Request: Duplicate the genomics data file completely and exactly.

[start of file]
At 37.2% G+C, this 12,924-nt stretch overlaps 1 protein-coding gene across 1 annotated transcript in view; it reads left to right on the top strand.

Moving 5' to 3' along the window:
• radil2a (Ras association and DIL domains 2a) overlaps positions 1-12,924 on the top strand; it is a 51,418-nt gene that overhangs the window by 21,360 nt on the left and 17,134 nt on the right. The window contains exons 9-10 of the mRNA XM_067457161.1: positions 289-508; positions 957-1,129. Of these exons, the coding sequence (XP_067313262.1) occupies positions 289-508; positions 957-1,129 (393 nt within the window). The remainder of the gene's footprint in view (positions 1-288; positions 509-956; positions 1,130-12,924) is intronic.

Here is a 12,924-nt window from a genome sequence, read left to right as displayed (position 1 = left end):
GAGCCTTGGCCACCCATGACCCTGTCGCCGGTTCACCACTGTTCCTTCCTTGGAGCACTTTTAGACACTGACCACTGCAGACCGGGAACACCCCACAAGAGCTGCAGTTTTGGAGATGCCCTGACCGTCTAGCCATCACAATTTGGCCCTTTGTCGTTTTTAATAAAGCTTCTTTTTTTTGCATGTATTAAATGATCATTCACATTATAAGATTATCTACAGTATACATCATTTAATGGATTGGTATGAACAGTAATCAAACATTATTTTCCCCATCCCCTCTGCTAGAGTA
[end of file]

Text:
At 37.2% G+C, this 12,924-nt stretch overlaps 1 protein-coding gene across 1 annotated transcript in view; it reads left to right on the top strand.

Moving 5' to 3' along the window:
• radil2a (Ras association and DIL domains 2a) overlaps positions 1-12,924 on the top strand; it is a 51,418-nt gene that overhangs the window by 21,360 nt on the left and 17,134 nt on the right. The window contains exons 9-10 of the mRNA XM_067457161.1: positions 289-508; positions 957-1,129. Of these exons, the coding sequence (XP_067313262.1) occupies positions 289-508; positions 957-1,129 (393 nt within the window). The remainder of the gene's footprint in view (positions 1-288; positions 509-956; positions 1,130-12,924) is intronic.

Here is a 12,924-nt window from a genome sequence, read left to right as displayed (position 1 = left end):
GAGCCTTGGCCACCCATGACCCTGTCGCCGGTTCACCACTGTTCCTTCCTTGGAGCACTTTTAGACACTGACCACTGCAGACCGGGAACACCCCACAAGAGCTGCAGTTTTGGAGATGCCCTGACCGTCTAGCCATCACAATTTGGCCCTTTGTCGTTTTTAATAAAGCTTCTTTTTTTTGCATGTATTAAATGATCATTCACATTATAAGATTATCTACAGTATACATCATTTAATGGATTGGTATGAACAGTAATCAAACATTATTTTCCCCATCCCCTCTGCTAGAGTA